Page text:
What if a Claimant Dies before a VA Compensation or Pension Decision is Made?
If a claimant dies before a claim decision is made, and there is a surviving spouse or dependent child, there may be back pay available to the surviving spouse or dependent child or to individuals or companies who paid for last costs.
Sometimes the claimant will die before the adjudication process is complete and before a decision has been made on the claim. There is almost always a number of weeks or months between the effective date of the claim and the date of death of the claimant. Because of the difference between the claim date and date of decision there could be retroactive payments – backpay – due under a pending claim to a survivor of the claimant under certain conditions. VA calls these benefits "accrued benefits."
If a veteran was already receiving VA benefits and the new claim was for a reevaluation or secondary service condition, a surviving spouse or dependent child will receive one month's worth of disability income for the month of death of the veteran. But this is not an accrued benefit, it is a benefit guaranteed under the regulation.
If the claimant is a single veteran or a surviving spouse of a veteran or a dependent child of a veteran there is generally no "accrued benefit" that would be made for a pending claim to members of the family unless there is one or more other remaining dependent children of the veteran. On the other hand, if other individuals such as family members not in the hierarchy listed below or other individuals or companies had paid for last costs of the deceased claimant or were owed just debts, any potential accrued benefits could be paid to these entities.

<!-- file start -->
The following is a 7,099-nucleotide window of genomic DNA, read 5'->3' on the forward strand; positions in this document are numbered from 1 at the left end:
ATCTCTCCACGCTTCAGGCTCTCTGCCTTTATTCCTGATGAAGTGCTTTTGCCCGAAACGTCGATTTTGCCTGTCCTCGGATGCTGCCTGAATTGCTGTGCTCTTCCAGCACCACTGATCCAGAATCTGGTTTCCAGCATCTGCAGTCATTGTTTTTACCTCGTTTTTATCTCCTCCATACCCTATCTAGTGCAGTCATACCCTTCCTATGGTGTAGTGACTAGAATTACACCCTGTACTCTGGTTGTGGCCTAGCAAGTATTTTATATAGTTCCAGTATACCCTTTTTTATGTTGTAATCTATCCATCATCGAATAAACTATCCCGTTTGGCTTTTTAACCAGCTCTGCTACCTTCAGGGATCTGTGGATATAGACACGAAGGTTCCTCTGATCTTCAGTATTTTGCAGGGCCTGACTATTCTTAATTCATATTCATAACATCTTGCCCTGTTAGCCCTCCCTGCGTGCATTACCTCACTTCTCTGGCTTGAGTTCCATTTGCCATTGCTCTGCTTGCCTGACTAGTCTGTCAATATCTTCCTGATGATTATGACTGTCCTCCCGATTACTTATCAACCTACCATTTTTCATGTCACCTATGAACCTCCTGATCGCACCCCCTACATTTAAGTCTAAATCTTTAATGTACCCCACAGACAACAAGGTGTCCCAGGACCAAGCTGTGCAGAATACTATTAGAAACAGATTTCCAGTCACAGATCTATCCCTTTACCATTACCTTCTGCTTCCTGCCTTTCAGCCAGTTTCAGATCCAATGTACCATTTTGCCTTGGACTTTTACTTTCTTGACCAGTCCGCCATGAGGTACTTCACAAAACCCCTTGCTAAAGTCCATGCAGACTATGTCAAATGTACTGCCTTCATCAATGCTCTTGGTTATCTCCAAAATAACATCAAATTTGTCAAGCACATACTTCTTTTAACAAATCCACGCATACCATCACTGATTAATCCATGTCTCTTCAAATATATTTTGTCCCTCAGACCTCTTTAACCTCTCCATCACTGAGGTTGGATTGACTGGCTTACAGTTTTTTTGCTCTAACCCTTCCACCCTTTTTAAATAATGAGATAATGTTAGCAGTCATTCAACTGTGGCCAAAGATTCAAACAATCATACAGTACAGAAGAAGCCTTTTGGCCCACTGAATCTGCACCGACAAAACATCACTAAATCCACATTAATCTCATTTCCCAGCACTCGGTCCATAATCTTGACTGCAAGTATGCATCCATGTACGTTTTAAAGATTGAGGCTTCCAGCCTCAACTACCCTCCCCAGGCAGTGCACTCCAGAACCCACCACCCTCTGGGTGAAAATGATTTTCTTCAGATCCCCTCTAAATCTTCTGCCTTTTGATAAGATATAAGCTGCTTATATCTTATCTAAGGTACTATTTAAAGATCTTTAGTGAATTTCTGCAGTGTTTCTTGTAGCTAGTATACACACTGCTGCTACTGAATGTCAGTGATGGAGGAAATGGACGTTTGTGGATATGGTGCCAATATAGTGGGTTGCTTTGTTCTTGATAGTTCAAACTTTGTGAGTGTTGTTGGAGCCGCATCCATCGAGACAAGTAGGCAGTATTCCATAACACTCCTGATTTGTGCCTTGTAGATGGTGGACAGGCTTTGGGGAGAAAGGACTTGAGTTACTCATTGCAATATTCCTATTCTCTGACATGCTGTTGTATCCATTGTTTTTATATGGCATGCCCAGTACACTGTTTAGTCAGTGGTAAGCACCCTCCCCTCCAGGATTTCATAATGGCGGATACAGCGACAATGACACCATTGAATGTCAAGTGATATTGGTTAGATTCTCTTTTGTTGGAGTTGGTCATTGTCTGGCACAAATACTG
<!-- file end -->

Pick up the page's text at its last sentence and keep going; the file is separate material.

In this section we will discuss the rules pertaining to what happens if a claim is pending and a decision has not been made when the claimant dies. The regulation below is applicable when un-paid monies are owed the deceased. This is found in Title 38 CFR §3.1000.
The Scope of 38 CFR §3.1000
This regulation covers several different issues.
- The first issue is if the death occurred and there was no evidence in the file at the date of death that would have entitled the claimant to any ratings or decisions based on the information in the file, there would be no benefit. (Exception: See information for substitute claimant)
- The second issue is if at the death of the claimant there was evidence in the file to award a decision and entitlement under existing rules, an "accrued benefit" would be paid to any one of a hierarchy of survivors.
- The hierarchy or priority – as VA calls it – of survivors who would be paid or possibly apportioned the "accrued benefit" would be in this order
a. the veteran's spouse
b. if the veteran's spouse is deceased or dies, the veteran's children in equal shares
c. if the veteran's spouse is deceased and there are no dependent children, the veteran's dependent parents in equal shares
There is no provision under the rules to pay the estate of the claimant if there are no survivors in the hierarchy above. There is still potential for payment from a portion of the accrued benefits or all of the accrued benefits which is called a "reimbursement accrued benefit." This amount, which could be a part of or up to the total amount of accrued benefit, is paid to other persons not in the hierarchy.
This payment could be made for reimbursement for final expenses incurred on behalf of the claimant. Reimbursement could include out-of-pocket costs for final expenses of the deceased, out-of-pocket repayment for just debts and so forth. Final expenses include hospital, hospice, funeral, and burial. They do not include expenses like unpaid homecare or nursing home bills. Reimbursement will not be paid for any out-of-pocket costs that are reimbursed by insurance or other means. We will discuss the special reimbursement accrued benefit further on.
The regulation also specifies that certain education benefits, certain back payments and allowances will be paid regardless. Evidence on file with VA is also further defined in the adjudication manual M21-1.
Claims for Accrued Benefits can be made using VA Form 21-601. We have provided this form for you on the Claim Support Disc. It is advisable to include the deceased veteran's death certificate and all receipts and paid invoices that the person paid on behalf of the deceased claimant.
A Cure for VA Avoiding Payment of a Retroactive Amount